SocialSocial MediaSocial Media Analytics Powers the Whole Organization

Social Media Analytics Powers the Whole Organization

What is blooming in social Web analytics? A look at the SAS Global Forum brings some insight.

I was invited by SAS Analytics to the SAS Global Forum in Seattle last week: I led a social media roundtable with apparel retailer, The Wet Seal, and Seattle’s-own Starbucks. Yes, Starbucks coffee was served in this relaxed, interview-style session. In addition to two great panelists, I also got a preview of the new SAS social analytics toolset. Keep reading for more about all three, plus a surprise. (Disclosure: SAS invited me to its SAS Global Forum event as its guest and as a speaker; SAS paid for my airfare and direct hotel expenses.)

The hour-long social media roundtable kicked off with a few minutes spent talking about social media marketing proper. We hit the start-up issues, selection of organizational champions, and so on – all of the things you’d expect as a part of a social media discussion. Within about five minutes, however, we expanded the scope beyond marketing and dove into the emerging discipline of social CRM (define). With audience participation built in from the start – and with social CRM thought-leaders like Esteban Kolsky and Paul Greenberg in the audience, the session took off.

The shift from social media marketing to social business was deliberate on my part: the SGF conference was focused on business analytics, and the social Web is seeing a bloom in both the types and applications of analytics. Beyond dashboards and the display of unstructured data in ever-prettier ways, the tools emerging now are more deeply connected to the business itself. That’s a great step forward.

My own personal focus has always been deeper in the organization: in past columns I’ve started with the purchase funnel and the social Web feedback cycle and then shown how operations – and not just marketing – drive that feedback. Simply put, social media isn’t about the creation of more messages: it’s about the creation of experiences that drive them.

Social Analytics: Tools Evolve

The roundtable discussions covered the importance of involving the entire organization in the social media program. Many efforts start in marketing, but to really get “social” right means moving across the business, across the silos, and connecting efforts at the employee level. Social technologies available to both businesses and customers facilitate cross-functional work-teams: platforms like Lotus Notes and Lotus Connections, Socialtext and Microsoft’s Outlook and SharePoint, along with Jive Software’s enterprise collaboration platforms, Lithium’s support and social CRM tools, and a dozen more have enabled social behaviors internally, driven now by increasingly advanced analytics tools.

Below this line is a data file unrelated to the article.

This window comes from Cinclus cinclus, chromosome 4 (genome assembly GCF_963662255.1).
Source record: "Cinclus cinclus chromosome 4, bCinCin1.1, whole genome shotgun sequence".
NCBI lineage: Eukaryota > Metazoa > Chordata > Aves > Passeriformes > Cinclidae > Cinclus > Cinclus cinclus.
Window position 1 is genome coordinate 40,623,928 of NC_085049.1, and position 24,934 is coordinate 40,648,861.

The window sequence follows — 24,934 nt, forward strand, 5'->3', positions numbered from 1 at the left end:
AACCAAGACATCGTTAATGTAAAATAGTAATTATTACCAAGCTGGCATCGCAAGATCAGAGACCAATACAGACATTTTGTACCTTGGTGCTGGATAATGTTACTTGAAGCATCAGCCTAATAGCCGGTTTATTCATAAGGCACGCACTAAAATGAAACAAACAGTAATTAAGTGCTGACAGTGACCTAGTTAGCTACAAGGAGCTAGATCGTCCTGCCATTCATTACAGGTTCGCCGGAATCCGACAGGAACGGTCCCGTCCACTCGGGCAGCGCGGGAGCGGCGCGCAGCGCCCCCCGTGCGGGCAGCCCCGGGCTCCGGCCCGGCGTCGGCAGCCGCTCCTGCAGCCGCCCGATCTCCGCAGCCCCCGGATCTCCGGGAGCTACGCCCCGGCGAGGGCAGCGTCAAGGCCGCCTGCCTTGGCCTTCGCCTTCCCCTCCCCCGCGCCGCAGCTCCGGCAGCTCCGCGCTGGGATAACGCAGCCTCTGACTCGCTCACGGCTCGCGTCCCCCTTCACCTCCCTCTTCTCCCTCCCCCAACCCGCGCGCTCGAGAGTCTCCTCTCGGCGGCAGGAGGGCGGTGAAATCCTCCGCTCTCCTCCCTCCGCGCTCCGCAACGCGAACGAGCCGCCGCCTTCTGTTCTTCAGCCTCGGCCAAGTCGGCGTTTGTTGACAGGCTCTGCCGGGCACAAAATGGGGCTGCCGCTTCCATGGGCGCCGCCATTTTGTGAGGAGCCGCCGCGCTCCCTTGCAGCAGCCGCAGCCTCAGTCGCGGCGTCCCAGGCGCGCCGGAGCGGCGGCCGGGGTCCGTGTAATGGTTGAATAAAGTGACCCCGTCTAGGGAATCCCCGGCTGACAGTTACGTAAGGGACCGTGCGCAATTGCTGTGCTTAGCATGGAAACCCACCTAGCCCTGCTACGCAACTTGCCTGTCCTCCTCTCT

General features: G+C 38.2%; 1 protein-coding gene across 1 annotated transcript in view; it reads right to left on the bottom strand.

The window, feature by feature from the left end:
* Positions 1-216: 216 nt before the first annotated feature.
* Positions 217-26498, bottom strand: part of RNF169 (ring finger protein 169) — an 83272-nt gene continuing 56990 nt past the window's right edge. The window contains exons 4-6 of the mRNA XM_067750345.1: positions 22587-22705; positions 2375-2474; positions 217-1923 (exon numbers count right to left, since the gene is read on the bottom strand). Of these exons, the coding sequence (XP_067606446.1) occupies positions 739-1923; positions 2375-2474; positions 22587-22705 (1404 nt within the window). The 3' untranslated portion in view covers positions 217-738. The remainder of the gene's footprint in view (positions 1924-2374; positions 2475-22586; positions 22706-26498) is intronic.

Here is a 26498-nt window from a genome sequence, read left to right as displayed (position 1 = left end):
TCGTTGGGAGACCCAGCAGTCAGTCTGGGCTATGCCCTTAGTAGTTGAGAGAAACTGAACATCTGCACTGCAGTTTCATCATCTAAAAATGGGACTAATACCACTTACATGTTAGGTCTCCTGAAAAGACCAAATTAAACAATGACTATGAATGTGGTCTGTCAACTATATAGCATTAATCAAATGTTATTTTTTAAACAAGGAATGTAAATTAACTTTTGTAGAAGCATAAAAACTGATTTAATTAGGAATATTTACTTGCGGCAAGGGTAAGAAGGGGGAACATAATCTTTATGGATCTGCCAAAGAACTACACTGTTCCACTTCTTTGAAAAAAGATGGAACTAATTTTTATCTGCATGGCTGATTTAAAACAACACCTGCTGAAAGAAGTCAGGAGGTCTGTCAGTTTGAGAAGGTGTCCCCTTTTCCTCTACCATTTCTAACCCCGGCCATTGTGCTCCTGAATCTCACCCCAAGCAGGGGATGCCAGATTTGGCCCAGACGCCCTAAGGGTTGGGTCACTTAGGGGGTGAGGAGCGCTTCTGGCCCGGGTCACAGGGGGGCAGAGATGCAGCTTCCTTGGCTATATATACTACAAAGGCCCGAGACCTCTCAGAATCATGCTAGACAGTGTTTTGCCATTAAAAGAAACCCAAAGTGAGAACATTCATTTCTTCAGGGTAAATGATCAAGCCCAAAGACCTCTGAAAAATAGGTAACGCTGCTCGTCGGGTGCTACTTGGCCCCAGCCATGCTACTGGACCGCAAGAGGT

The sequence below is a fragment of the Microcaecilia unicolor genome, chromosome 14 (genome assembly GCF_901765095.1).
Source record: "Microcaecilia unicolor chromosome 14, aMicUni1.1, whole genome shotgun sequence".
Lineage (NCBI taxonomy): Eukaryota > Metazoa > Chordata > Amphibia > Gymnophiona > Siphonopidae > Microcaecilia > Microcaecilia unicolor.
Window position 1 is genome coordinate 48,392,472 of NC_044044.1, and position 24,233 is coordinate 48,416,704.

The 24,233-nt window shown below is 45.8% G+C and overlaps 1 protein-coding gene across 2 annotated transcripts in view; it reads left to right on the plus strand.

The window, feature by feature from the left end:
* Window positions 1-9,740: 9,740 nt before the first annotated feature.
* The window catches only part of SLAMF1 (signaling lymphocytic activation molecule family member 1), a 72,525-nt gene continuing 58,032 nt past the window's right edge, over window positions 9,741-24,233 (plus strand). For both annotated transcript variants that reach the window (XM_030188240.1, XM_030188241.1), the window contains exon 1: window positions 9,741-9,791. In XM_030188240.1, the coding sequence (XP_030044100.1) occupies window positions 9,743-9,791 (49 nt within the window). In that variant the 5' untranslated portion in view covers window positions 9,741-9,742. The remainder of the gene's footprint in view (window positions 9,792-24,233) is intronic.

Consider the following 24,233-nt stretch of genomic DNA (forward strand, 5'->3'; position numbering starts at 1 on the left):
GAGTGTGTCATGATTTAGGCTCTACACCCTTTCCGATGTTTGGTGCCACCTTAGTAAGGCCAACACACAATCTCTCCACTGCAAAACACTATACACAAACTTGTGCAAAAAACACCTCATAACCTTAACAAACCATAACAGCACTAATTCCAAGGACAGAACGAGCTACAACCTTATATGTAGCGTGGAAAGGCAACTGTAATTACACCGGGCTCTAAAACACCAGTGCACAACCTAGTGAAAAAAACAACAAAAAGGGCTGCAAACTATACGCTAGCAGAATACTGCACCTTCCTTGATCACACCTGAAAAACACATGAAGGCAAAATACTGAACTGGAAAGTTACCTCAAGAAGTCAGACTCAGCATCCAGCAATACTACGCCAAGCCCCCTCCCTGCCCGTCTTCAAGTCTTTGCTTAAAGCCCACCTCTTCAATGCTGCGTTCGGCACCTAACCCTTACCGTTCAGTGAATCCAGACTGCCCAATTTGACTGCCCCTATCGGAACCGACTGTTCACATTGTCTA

On this note, SAS unveiled its social analytics tool set. Announced in a press conference with Katie Paine, the listening platform has an out-of-box social media and Web analytics integration, and a sentiment accuracy of better than 90 percent. Here’s why this matters: as the social Web continues to unfold, and as businesses along with non-profits and service organizations increasingly adopt social technologies, sentiment and related conversational analysis is going to have to scale in a big way. Human inspection can always improve the classification of specific posts but brings along with it a whole set of issues, ranging from costs to the complexities of outsourcing. So, being able to get +90 percent of the daily 10,000 to 100,000 posts that a big brand can find itself swimming through in real time, without intervention, is critical. This is where a heavy stats capability and analytics can really pay off.

Wet Seal: In the Know

Back on the panel discussion, Wet Seal (representing the retailer was CIO Jon Kubo) talked about “The Outfitter” as a part of its online social tool set. On the surface, it’s an “outfit configurator,” performing the expected functions as it helps site visitors to mix, match, and plan wardrobes. But as noted, that’s just how it appears on the surface.

Under the hood, Wet Seal’s “Outfitter” is a business engine. Wet Seal operates in the “fast fashion” segment, so keeping up with tastes is critical for business success from both sales and expense points-of-view. The Outfitter taps the changing fashion tastes of Wet Seal’s customers, in much the same way as Coca-Cola Freestyle allows thirsty people to create their own personal soda blends, helping Coke spot flavor trends before they’ve even happened.

Starbucks: Customer-Driven Innovation

Over at Starbucks, customers have been busy using the “My Starbucks Idea.” In the two years since implementation, some 80,000 ideas have been submitted, and over 200 direct innovations have resulted. Now 200 out of 80,000 may not seem like a lot, but that’s the wrong way to measure it: based on direct customer input, Starbucks has been averaging two innovations introduced per week for the past two years. Take a look at SBUX stock price performance over the past 24 months and compare it with the Dow, Nasdaq, and Tim Hortons. Customer-driven innovation evidently pays off.

Managing Your Social Reputation: It’s a Small World

Now for that surprise I promised: in what is now my ultimate small-world connection, I discovered that Katie Paine and I both lived in the same small town – Durham, NH at the same time. As you think through your social program implementation, think about your own standards for social conduct. It’s a small world, and the reputation you build online will travel fast. You just never know who that person standing next to you will grow up to be.


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